- Van der Corput algorithm is a bizarre mashup of operations on numbers and operation on numerals—the representation of numbers.
- Other quasirandom generators are just as strange.
- Maybe this sort of bit-twiddling is where the “randomness” comes from in quasirandom sequences.

Wikipedia

- How many points do you have to sample to achieve a given accuracy?
- For pseudorandom Monte Carlo, the expected sampling error is proportional to \(\sqrt{N}/N\).
- This bound follows from the law of large numbers or the central limit theorem.

- In quasi-Monte Carlo, the corresponding expected error goes as \((\log N)^{d}/N\), where \(d\) is the spatial dimension.
- Trading \(\log N\) for \(\sqrt{N}\) is potentially a huge improvement: the square root of 1,000,000 is 1,000, but \(\log_{2}\) 1,000,000 is only 20.
- But there’s that pesky exponent \(d\). For any fixed \(d\), \(\sqrt{N}/N\) will eventually exceed \((\log N)^{d}/N\), but it may take a very large value of \(N\) to reach the crossover.

- In high dimensions, all the volume is in the corners.
- Measuring that volume, effort grows as \(2^d\).

- Randomness in conventional MC yields an intrinsic error estimate: Just measure the variance of multiple trials.
- Deterministic methods (quasi or lattice) have no concept of variance.

The situation from the 1950s into the 1990s:

- Quasi-Monte Carlo has a theoretical advantage in low dimensions.
- But most low-dimensional problems are easy for
*any*numeric integration scheme. - For pseudorandom MC, the \(\sqrt{N}\) convergence rate is less than wonderful, but it does have the virtue of being independent of dimension.
- As a result, quasi-MC was largely set aside by practitioners, although mathematical work continued.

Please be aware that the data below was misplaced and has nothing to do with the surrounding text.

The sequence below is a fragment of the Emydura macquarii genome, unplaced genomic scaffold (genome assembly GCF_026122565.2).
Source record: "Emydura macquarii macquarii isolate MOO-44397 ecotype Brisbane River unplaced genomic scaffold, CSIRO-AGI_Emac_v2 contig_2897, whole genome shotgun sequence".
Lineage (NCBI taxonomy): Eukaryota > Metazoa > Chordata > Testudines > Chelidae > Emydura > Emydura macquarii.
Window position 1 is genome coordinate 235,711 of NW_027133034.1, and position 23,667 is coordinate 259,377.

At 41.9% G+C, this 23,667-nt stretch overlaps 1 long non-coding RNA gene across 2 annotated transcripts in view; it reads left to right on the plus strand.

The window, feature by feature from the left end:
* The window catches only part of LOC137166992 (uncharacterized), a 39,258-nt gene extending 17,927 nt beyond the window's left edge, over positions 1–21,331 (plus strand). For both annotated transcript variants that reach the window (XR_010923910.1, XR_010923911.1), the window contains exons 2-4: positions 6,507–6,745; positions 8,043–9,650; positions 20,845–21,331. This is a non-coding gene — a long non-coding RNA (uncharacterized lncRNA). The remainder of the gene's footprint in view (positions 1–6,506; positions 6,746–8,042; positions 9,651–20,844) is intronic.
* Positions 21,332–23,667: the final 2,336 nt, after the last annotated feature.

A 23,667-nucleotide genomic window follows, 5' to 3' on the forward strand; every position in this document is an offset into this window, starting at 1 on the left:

- Collateralized mortgage obligation (CMO): One of the clever inventions that brought us the great recession of 2008.
- Gathers thousands of mortgage loans into a single, marketable security.
- Whether you’re buying or selling, you need a way to assign a price to a specific CMO.

- Isn’t this a straightforward problem of calculating net present value?
- A 30-year mortgage represents a stream of 360 monthly payments; you apply a discount rate to determine how much you ought to pay now for the promise of a dollar 30 years hence.
- But most mortgages do not survive for a full 360 monthly payments. When a house is sold or refinanced, the balance is paid in advance. There’s also the possibility of default.

- Formulate the problem as an integral in a space of 360 dimensions.
- For evaluating such integrals Monte Carlo methods are favored not because they work well but because nothing else works at all.
- The use of such techniques, borrowed from physics or computer science, became part of the great “quant” revolution in finance in subsequent years.

- In 1992 Goldman Sachs, the investment bank, approached Joseph Traub’s group at Columbia seeking advice on methods for evaluating CMOs.
- Traub and several graduate students, including Spassimir Paskov, decided to try quasi-Monte Carlo, ignoring the received wisdom.
- It worked. Convergence was faster by a factor between 2 and 5.

[Paskov 1994]

- Paskov earned his degree and went to work for a Swiss bank.
- Traub, Paskov, and another colleague received a patent related to the work.
- Use of quasi-MC spread rapidly through the world of investment banking.
- Twelve years later, the economy tanked. (Causation?)
- Meanwhile, the small community of quasi-fanatics went to work figuring out what it all means.

- The earlier results on convergence rates and accuracy were not wrong.
- The curse of dimensionality has not been lifted.
- Fully evaluating a 360-dimensional integral requires \(\approx 2^{360}\) samples, not \(10^{6}\).
- \(\therefore\) either the quasi-MC technique is more powerful than we knew, or the problem is easier than it looks.

- The Paskov-Traub result provoked a spate of quasi reassessments (e.g., [Caflisch 1998], [Owen 2002], [Sloan 2005].
- The verdict: The 360-dimensional integral doesn’t really have 360 “effective” dimensions.
- ANOVA approach: If almost all the variance lies in a few dimensions, the rest can be truncated.
- Analogous to compressed-sensing.

- How do we recognize that a problem has effective dimensionality lower than its formal dimensionality?
- How common are such problems?
- Will quasirandom methods work for other kinds of Monte Carlo studies (e.g., random walks, percolation, statistical mechanics, optimization)?

brian@bit-player.org